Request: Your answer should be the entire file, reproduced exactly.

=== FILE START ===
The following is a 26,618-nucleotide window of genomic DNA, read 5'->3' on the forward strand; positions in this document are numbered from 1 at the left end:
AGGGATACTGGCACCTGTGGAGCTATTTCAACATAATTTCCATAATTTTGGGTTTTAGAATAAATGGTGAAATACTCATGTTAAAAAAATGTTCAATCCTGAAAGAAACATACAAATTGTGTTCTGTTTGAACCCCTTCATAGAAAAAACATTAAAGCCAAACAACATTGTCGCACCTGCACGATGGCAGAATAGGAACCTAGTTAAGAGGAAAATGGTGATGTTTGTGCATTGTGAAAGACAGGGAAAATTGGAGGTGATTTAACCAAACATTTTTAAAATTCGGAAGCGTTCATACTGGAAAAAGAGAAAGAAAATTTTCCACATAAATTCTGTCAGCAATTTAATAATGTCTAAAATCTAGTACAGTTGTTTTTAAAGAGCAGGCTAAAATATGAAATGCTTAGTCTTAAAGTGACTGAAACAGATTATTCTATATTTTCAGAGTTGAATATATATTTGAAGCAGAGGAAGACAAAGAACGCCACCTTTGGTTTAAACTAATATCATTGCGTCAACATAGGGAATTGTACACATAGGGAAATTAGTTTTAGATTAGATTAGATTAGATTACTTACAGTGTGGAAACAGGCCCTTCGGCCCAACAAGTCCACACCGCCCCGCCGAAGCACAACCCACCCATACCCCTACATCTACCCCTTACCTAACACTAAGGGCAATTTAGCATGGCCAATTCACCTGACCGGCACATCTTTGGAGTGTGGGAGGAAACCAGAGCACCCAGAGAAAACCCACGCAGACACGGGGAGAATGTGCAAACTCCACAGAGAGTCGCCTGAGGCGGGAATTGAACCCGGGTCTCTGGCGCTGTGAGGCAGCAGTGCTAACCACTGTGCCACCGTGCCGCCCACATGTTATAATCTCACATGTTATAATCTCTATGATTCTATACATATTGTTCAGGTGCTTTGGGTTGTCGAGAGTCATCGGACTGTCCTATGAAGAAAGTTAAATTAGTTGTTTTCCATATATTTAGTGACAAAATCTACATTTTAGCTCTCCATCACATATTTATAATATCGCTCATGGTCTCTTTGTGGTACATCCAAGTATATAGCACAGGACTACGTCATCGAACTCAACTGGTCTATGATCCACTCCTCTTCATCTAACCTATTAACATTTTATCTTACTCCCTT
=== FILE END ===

The following is a 26,618-nucleotide window of genomic DNA, read 5'->3' on the forward strand; positions in this document are numbered from 1 at the left end:
AGGGATACTGGCACCTGTGGAGCTATTTCAACATAATTTCCATAATTTTGGGTTTTAGAATAAATGGTGAAATACTCATGTTAAAAAAATGTTCAATCCTGAAAGAAACATACAAATTGTGTTCTGTTTGAACCCCTTCATAGAAAAAACATTAAAGCCAAACAACATTGTCGCACCTGCACGATGGCAGAATAGGAACCTAGTTAAGAGGAAAATGGTGATGTTTGTGCATTGTGAAAGACAGGGAAAATTGGAGGTGATTTAACCAAACATTTTTAAAATTCGGAAGCGTTCATACTGGAAAAAGAGAAAGAAAATTTTCCACATAAATTCTGTCAGCAATTTAATAATGTCTAAAATCTAGTACAGTTGTTTTTAAAGAGCAGGCTAAAATATGAAATGCTTAGTCTTAAAGTGACTGAAACAGATTATTCTATATTTTCAGAGTTGAATATATATTTGAAGCAGAGGAAGACAAAGAACGCCACCTTTGGTTTAAACTAATATCATTGCGTCAACATAGGGAATTGTACACATAGGGAAATTAGTTTTAGATTAGATTAGATTAGATTACTTACAGTGTGGAAACAGGCCCTTCGGCCCAACAAGTCCACACCGCCCCGCCGAAGCACAACCCACCCATACCCCTACATCTACCCCTTACCTAACACTAAGGGCAATTTAGCATGGCCAATTCACCTGACCGGCACATCTTTGGAGTGTGGGAGGAAACCAGAGCACCCAGAGAAAACCCACGCAGACACGGGGAGAATGTGCAAACTCCACAGAGAGTCGCCTGAGGCGGGAATTGAACCCGGGTCTCTGGCGCTGTGAGGCAGCAGTGCTAACCACTGTGCCACCGTGCCGCCCACATGTTATAATCTCACATGTTATAATCTCTATGATTCTATACATATTGTTCAGGTGCTTTGGGTTGTCGAGAGTCATCGGACTGTCCTATGAAGAAAGTTAAATTAGTTGTTTTCCATATATTTAGTGACAAAATCTACATTTTAGCTCTCCATCACATATTTATAATATCGCTCATGGTCTCTTTGTGGTACATCCAAGTATATAGCACAGGACTACGTCATCGAACTCAACTGGTCTATGATCCACTCCTCTTCATCTAACCTATTAACATTTTATCTTACTCCCTT